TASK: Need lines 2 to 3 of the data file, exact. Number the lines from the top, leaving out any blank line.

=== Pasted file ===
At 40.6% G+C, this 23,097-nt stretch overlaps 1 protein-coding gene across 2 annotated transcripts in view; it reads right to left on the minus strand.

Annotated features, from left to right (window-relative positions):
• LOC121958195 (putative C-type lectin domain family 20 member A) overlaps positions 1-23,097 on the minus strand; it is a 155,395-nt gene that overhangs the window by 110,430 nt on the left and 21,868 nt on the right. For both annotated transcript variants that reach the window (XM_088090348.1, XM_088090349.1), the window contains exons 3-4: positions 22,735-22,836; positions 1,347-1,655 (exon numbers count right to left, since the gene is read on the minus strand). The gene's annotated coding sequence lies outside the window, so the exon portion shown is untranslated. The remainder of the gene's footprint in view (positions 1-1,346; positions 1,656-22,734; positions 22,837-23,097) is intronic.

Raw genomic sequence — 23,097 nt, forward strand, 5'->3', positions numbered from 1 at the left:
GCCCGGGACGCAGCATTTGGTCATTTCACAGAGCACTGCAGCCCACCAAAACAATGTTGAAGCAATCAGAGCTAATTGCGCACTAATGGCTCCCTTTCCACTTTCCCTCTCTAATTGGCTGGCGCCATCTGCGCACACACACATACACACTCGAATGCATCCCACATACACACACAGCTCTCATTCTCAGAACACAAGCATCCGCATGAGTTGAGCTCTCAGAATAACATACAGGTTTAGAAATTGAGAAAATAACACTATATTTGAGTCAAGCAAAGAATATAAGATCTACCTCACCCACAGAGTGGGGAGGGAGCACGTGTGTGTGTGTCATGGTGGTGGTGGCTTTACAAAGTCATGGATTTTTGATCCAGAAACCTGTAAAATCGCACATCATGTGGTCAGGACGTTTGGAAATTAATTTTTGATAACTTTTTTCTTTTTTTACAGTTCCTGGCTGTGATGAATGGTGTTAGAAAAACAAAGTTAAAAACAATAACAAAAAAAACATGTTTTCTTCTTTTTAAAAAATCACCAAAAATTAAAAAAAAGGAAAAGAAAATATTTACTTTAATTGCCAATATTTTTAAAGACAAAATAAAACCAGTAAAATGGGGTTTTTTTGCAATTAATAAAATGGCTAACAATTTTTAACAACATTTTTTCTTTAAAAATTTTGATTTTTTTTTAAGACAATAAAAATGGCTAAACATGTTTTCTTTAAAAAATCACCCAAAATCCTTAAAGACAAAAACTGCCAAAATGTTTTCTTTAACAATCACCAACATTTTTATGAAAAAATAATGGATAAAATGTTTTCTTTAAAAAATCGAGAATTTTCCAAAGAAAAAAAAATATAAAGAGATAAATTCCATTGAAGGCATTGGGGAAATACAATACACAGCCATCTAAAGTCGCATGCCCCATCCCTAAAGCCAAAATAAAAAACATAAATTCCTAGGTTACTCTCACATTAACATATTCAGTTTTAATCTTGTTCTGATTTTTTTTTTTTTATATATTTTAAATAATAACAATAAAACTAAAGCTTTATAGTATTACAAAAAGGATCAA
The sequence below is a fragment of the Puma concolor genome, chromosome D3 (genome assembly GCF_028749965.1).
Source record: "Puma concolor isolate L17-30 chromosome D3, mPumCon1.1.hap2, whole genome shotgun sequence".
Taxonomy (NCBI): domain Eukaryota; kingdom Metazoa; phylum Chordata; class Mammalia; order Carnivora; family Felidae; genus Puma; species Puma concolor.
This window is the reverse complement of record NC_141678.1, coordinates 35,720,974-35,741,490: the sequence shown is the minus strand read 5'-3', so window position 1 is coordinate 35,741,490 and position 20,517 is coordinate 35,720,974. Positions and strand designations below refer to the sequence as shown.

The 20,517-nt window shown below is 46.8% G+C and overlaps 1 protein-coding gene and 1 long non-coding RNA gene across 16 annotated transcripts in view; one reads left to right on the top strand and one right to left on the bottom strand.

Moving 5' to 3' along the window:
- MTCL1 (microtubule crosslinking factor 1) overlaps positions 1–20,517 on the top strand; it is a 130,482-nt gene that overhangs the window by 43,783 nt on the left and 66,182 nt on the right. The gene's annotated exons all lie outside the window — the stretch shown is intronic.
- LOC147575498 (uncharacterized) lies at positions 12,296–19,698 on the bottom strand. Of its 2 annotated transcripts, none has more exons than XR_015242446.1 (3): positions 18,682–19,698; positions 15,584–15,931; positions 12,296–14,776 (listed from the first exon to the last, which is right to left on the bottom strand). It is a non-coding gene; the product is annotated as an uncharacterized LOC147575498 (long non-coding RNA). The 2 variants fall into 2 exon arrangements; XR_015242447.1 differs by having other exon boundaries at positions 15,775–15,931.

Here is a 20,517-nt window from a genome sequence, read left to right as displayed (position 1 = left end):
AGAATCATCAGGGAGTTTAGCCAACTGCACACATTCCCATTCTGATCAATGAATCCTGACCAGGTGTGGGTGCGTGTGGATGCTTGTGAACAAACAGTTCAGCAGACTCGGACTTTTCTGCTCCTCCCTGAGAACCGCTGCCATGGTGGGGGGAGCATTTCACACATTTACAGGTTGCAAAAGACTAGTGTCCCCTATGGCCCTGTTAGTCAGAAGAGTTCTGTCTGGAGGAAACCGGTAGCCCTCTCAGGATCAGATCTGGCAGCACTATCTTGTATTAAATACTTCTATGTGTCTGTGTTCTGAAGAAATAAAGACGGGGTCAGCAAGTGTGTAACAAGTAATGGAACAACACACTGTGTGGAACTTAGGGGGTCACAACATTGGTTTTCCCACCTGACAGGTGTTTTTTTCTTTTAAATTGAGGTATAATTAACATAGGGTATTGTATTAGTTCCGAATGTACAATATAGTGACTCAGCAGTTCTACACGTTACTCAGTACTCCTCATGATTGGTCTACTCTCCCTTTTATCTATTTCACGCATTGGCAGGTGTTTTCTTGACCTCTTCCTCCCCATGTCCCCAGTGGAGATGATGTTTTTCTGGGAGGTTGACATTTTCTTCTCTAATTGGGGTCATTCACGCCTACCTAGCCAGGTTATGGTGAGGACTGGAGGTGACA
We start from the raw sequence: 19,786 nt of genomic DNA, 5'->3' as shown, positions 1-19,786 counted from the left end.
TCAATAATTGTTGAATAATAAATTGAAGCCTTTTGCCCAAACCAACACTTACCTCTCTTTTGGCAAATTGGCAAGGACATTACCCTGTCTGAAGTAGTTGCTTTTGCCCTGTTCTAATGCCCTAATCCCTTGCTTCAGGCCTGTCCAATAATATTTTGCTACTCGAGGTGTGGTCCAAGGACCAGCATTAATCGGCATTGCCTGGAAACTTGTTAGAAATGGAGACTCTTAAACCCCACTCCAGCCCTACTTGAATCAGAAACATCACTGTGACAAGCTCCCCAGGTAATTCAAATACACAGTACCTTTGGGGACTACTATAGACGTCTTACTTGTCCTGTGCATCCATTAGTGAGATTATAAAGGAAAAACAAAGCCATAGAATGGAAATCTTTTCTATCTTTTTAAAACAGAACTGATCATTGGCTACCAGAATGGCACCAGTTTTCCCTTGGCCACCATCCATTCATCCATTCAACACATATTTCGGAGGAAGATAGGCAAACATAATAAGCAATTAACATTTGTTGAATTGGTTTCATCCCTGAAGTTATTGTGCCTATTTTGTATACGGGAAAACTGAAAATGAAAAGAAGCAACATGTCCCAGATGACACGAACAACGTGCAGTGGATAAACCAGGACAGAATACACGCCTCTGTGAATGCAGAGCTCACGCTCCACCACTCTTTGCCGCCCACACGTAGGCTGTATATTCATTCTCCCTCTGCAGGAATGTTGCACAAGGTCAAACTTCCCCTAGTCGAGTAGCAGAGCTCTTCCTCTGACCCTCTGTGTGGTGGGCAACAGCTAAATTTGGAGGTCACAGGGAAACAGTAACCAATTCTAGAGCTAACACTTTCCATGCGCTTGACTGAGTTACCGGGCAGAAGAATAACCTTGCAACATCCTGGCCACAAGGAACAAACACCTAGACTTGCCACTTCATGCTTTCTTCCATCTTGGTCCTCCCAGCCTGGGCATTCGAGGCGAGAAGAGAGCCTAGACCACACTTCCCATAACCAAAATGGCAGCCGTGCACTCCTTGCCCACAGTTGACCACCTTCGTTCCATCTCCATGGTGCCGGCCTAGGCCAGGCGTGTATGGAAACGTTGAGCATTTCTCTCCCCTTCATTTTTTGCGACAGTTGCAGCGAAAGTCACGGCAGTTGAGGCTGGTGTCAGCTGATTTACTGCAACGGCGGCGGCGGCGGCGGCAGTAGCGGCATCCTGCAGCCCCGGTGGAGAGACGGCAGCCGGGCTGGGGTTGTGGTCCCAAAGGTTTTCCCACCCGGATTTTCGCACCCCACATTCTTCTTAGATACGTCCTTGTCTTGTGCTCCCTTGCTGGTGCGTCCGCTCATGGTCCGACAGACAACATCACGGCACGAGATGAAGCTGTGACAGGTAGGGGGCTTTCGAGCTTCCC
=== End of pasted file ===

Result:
Annotated features, from left to right (window-relative positions):
• LOC121958195 (putative C-type lectin domain family 20 member A) overlaps positions 1-23,097 on the minus strand; it is a 155,395-nt gene that overhangs the window by 110,430 nt on the left and 21,868 nt on the right. For both annotated transcript variants that reach the window (XM_088090348.1, XM_088090349.1), the window contains exons 3-4: positions 22,735-22,836; positions 1,347-1,655 (exon numbers count right to left, since the gene is read on the minus strand). The gene's annotated coding sequence lies outside the window, so the exon portion shown is untranslated. The remainder of the gene's footprint in view (positions 1-1,346; positions 1,656-22,734; positions 22,837-23,097) is intronic.